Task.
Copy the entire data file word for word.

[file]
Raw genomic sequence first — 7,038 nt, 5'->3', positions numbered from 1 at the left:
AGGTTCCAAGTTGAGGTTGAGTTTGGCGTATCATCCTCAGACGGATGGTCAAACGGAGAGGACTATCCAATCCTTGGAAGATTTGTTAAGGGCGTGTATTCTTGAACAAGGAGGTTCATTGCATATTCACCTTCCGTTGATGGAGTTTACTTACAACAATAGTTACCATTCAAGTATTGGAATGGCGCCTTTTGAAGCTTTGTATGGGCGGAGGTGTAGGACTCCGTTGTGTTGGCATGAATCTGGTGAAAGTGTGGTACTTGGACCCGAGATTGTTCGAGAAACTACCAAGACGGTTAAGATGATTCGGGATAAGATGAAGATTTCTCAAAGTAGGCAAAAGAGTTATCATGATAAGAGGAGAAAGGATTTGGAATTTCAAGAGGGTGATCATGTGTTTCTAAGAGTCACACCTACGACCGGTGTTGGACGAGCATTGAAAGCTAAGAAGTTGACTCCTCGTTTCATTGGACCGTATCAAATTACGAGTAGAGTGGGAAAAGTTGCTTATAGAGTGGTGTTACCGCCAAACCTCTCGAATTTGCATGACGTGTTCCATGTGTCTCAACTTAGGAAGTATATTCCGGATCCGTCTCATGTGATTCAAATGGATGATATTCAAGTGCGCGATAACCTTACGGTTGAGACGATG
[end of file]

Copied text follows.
Raw genomic sequence first — 7,038 nt, 5'->3', positions numbered from 1 at the left:
AGGTTCCAAGTTGAGGTTGAGTTTGGCGTATCATCCTCAGACGGATGGTCAAACGGAGAGGACTATCCAATCCTTGGAAGATTTGTTAAGGGCGTGTATTCTTGAACAAGGAGGTTCATTGCATATTCACCTTCCGTTGATGGAGTTTACTTACAACAATAGTTACCATTCAAGTATTGGAATGGCGCCTTTTGAAGCTTTGTATGGGCGGAGGTGTAGGACTCCGTTGTGTTGGCATGAATCTGGTGAAAGTGTGGTACTTGGACCCGAGATTGTTCGAGAAACTACCAAGACGGTTAAGATGATTCGGGATAAGATGAAGATTTCTCAAAGTAGGCAAAAGAGTTATCATGATAAGAGGAGAAAGGATTTGGAATTTCAAGAGGGTGATCATGTGTTTCTAAGAGTCACACCTACGACCGGTGTTGGACGAGCATTGAAAGCTAAGAAGTTGACTCCTCGTTTCATTGGACCGTATCAAATTACGAGTAGAGTGGGAAAAGTTGCTTATAGAGTGGTGTTACCGCCAAACCTCTCGAATTTGCATGACGTGTTCCATGTGTCTCAACTTAGGAAGTATATTCCGGATCCGTCTCATGTGATTCAAATGGATGATATTCAAGTGCGCGATAACCTTACGGTTGAGACGATG